selenium.Type("TxtUserName", "TestAccount1");
        selenium.Type("TxtPassword", "TestPassword1");
        selenium.Click("Submit");
        selenium.WaitForPageToLoad("30000");

        // Search for the book we want to check
        selenium.Click("link=Search");
        selenium.WaitForPageToLoad("30000");
        selenium.Type("TxtSearchTerm", currentBook.Title);
        selenium.Click("Submit");
        selenium.WaitForPageToLoad("30000");

       // Open the Detailed Information page for the book we want to check<br />
        selenium.Click(currentBook.ID);
        selenium.WaitForPageToLoad("30000");

        // Check that the Detailed Information page has loaded
        Assert.AreEqual("Detailed Information page", selenium.GetTitle());
        
        // Compare the information on the Detailed Information page to our expected results
        string actualBookTitle = selenium.GetText("BookTitle" + currentItem.ID);
        Assert.AreEqual(actualBookTitle, currentBook.Title);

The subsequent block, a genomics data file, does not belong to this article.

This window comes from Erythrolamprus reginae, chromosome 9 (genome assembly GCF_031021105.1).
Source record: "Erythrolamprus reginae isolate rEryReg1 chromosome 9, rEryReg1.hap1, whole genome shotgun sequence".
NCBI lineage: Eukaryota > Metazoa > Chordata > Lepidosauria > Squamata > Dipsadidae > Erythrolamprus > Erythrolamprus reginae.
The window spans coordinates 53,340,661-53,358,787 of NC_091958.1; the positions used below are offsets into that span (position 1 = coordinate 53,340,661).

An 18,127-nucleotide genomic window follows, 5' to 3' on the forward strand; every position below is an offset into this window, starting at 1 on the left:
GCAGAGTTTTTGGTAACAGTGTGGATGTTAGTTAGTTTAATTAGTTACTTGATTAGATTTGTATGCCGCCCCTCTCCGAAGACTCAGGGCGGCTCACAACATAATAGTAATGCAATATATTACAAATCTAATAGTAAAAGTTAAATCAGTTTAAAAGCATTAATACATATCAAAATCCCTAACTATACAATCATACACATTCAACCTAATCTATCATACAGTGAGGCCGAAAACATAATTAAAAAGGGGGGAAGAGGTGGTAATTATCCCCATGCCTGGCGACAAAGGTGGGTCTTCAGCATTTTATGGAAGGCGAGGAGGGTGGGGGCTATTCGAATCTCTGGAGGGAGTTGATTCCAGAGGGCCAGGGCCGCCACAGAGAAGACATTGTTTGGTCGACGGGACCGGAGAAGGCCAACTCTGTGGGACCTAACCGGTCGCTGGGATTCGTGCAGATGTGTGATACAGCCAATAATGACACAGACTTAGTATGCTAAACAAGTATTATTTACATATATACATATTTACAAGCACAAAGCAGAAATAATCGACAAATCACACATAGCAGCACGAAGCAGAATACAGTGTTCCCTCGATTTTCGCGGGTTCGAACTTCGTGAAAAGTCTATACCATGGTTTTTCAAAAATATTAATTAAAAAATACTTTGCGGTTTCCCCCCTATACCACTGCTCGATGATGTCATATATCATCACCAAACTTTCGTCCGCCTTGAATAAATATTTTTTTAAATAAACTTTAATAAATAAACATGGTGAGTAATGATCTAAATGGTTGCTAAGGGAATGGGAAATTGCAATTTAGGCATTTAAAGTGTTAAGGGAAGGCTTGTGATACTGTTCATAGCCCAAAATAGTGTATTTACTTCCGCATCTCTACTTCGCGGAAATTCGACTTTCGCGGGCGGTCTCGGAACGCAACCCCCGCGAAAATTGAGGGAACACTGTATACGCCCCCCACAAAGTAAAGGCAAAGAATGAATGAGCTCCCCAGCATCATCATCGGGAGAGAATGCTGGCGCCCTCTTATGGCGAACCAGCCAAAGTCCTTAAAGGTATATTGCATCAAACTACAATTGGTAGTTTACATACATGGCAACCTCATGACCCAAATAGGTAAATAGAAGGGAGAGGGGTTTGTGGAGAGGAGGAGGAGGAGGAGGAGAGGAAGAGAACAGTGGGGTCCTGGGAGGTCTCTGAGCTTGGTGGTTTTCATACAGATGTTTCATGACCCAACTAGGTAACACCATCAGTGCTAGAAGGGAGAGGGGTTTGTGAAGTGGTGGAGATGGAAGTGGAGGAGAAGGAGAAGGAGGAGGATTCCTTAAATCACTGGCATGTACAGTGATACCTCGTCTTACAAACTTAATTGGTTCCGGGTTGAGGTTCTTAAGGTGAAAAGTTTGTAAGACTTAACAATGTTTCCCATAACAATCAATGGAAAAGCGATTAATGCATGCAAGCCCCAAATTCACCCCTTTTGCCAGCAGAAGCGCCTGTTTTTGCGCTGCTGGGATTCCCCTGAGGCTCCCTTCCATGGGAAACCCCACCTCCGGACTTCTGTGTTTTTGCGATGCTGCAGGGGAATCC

string actualBookDescription = selenium.GetText("BookDescription" + currentItem.ID);
        Assert.AreEqual(actualBookDescription, currentBook.Description);
        
        string actualBookPrice = selenium.GetText("BookPrice" + currentItem.ID);
        Assert.AreEqual(actualBookPrice, currentBook.Price);
    }
}

This code is fine in principle, but just how much of it is actually related to the things we want to check?  Do we really need to login to the system, start this test from the homepage and use the search functionality to find the relevant book?  Probably not is the answer.  But what is the problem with having these actions in the test, they’re surely not causing any harm and you never know we may stumble across a bug that we weren’t expecting to find by mistake?